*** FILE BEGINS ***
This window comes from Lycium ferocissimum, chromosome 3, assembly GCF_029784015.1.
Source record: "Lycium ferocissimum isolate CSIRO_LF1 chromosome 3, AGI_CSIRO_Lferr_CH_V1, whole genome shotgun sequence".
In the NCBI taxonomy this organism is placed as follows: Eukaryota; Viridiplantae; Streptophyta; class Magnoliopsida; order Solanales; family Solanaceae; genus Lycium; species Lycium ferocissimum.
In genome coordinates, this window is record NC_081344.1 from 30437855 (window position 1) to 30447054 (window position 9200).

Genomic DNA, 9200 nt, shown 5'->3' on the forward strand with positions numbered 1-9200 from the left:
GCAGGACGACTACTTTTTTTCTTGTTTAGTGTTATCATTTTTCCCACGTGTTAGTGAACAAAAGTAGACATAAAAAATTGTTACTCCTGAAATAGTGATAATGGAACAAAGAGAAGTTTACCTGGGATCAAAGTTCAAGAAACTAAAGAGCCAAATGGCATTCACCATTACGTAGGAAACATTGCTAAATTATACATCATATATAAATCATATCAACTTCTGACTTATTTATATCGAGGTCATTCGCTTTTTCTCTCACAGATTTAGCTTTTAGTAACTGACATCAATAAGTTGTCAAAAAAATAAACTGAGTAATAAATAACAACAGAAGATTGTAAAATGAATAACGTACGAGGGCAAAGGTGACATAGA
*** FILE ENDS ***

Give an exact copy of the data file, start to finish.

This window comes from Lycium ferocissimum, chromosome 3, assembly GCF_029784015.1.
Source record: "Lycium ferocissimum isolate CSIRO_LF1 chromosome 3, AGI_CSIRO_Lferr_CH_V1, whole genome shotgun sequence".
In the NCBI taxonomy this organism is placed as follows: Eukaryota; Viridiplantae; Streptophyta; class Magnoliopsida; order Solanales; family Solanaceae; genus Lycium; species Lycium ferocissimum.
In genome coordinates, this window is record NC_081344.1 from 30437855 (window position 1) to 30447054 (window position 9200).

Genomic DNA, 9200 nt, shown 5'->3' on the forward strand with positions numbered 1-9200 from the left:
GCAGGACGACTACTTTTTTTCTTGTTTAGTGTTATCATTTTTCCCACGTGTTAGTGAACAAAAGTAGACATAAAAAATTGTTACTCCTGAAATAGTGATAATGGAACAAAGAGAAGTTTACCTGGGATCAAAGTTCAAGAAACTAAAGAGCCAAATGGCATTCACCATTACGTAGGAAACATTGCTAAATTATACATCATATATAAATCATATCAACTTCTGACTTATTTATATCGAGGTCATTCGCTTTTTCTCTCACAGATTTAGCTTTTAGTAACTGACATCAATAAGTTGTCAAAAAAATAAACTGAGTAATAAATAACAACAGAAGATTGTAAAATGAATAACGTACGAGGGCAAAGGTGACATAGA